Communist Party of Australia. 1959
Published: Education in Crisis, by Current Book Distributors, 40 Market Street, Sydney, August, 1959, 47pp;
Source: Left History Archive.
Mr. W. E. Gollan, B.A., is a prominent N.S.W. educationist. A double honours graduate of Sydney University, Mr. Gollan has been a teacher, and, in recent years a headmaster in N.S.W. high schools, for a period of 34 years.
As university tutorial lecturer, evening college principal and lecturer in the Newcastle Labour College he has had wide experience in adult education.
On the professional and policy making side of educational activity, Mr. Gollan is a former executive member of the N.S.W. Teachers Federation and was, for two years, president of the Secondary Teachers Association of N.S.W.
In political and industrial life he served for some time as executive member of the Labour Council of N.S.W., and has been, for 16 years, a member of the Central Committee of the Communist Party of Australia.
In 1955 Mr. Gollan visited Europe and Asia and was able to make first-hand observations of the educational systems of the U.S.S.R., China, Japan and parts of Scandinavia, and to engage in discussions with leading educationists in those countries.
He is widely known as a writer and public speaker.
Public education has become a matter of wide national discussion. One reason is the growing crisis in education in Western Europe, U.S.A. and Australia, the obvious inadequacy of education to deal effectively with the problems confronting it; another, the spectacular achievements of education in the socialist world, the rapid advances from large-scale illiteracy in most of the socialist countries, a legacy they inherited from the past, to an advanced educational position on world standards.
To the proponents and apologists for the cold war this is seen as a challenge that needs to be met in terms of turning out more scientists and engineers than the Russians, of preparing for a trial of strength in military terms.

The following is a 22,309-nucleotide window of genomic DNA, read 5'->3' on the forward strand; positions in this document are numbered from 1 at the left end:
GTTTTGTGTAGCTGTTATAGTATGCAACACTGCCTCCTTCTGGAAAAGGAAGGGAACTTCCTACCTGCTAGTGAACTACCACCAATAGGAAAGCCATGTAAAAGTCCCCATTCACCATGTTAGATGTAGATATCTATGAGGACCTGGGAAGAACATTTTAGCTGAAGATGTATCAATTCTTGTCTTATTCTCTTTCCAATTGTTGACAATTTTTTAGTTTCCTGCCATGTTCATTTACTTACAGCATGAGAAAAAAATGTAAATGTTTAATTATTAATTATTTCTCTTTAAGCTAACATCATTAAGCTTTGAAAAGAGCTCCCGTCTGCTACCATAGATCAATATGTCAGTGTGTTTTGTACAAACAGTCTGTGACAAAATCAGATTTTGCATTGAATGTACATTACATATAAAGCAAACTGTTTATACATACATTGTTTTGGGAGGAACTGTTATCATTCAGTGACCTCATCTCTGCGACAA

To those who value education as a means of promoting human culture, of advancing the intellectual, spiritual and moral life of mankind, the overcoming of illiteracy and the advance of scientific knowledge are matters for rejoicing.
Who, with any generosity of mind and spirit, can fail to experience joy and pride in the achievements of our common humanity, when he observes the USSR and the Eastern European countries, so backward in all respects until recent times, building social and economic systems that create material welfare for all, as a basis on which universal higher education can be built?
Who, with a spark of human feeling in his breast, can fail to be moved by the spectacle of China, comprising one fourth of the human race, oppressed, humiliated, downtrodden and illiterate for centuries, moving with giant strides along the same path?
Who, on the other hand, can fail to experience disquiet when lie observes wealthy countries like the U.S.A., Britain or Australia, with advanced industrial systems, failing to organise their social and economic life so that potential talent is developed to the full and made available in the community interest? The growth of delinquency, the hysterical unbalance of so many of our youth, the large percentage of children leaving school with only a comic-book standard of literacy, the waste of so much talent, are, rightly, matters of deep concern for parents and teachers in fact for everyone with a social conscience.
What has been described as the crisis in education has deep roots in our social institutions and way of life.